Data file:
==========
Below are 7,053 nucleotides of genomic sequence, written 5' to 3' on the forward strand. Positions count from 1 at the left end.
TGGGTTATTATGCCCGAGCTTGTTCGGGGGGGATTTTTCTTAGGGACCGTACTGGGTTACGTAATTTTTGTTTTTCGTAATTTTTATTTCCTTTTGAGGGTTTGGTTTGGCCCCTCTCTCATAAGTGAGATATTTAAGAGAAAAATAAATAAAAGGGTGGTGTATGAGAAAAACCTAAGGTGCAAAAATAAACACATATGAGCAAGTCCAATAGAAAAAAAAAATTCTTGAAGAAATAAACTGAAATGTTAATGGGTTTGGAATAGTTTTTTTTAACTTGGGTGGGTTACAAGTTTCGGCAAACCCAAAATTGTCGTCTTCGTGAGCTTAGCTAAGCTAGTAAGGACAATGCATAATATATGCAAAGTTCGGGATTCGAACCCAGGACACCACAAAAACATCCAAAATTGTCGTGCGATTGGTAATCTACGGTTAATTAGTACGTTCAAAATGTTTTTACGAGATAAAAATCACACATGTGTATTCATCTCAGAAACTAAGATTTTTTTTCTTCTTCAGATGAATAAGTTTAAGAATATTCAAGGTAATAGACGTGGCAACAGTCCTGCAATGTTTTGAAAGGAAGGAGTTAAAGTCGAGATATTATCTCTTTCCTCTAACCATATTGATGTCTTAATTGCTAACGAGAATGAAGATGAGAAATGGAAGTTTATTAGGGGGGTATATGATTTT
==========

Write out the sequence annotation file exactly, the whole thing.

Below are 7,053 nucleotides of genomic sequence, written 5' to 3' on the forward strand. Positions count from 1 at the left end.
TGGGTTATTATGCCCGAGCTTGTTCGGGGGGGATTTTTCTTAGGGACCGTACTGGGTTACGTAATTTTTGTTTTTCGTAATTTTTATTTCCTTTTGAGGGTTTGGTTTGGCCCCTCTCTCATAAGTGAGATATTTAAGAGAAAAATAAATAAAAGGGTGGTGTATGAGAAAAACCTAAGGTGCAAAAATAAACACATATGAGCAAGTCCAATAGAAAAAAAAAATTCTTGAAGAAATAAACTGAAATGTTAATGGGTTTGGAATAGTTTTTTTTAACTTGGGTGGGTTACAAGTTTCGGCAAACCCAAAATTGTCGTCTTCGTGAGCTTAGCTAAGCTAGTAAGGACAATGCATAATATATGCAAAGTTCGGGATTCGAACCCAGGACACCACAAAAACATCCAAAATTGTCGTGCGATTGGTAATCTACGGTTAATTAGTACGTTCAAAATGTTTTTACGAGATAAAAATCACACATGTGTATTCATCTCAGAAACTAAGATTTTTTTTCTTCTTCAGATGAATAAGTTTAAGAATATTCAAGGTAATAGACGTGGCAACAGTCCTGCAATGTTTTGAAAGGAAGGAGTTAAAGTCGAGATATTATCTCTTTCCTCTAACCATATTGATGTCTTAATTGCTAACGAGAATGAAGATGAGAAATGGAAGTTTATTAGGGGGGTATATGATTTT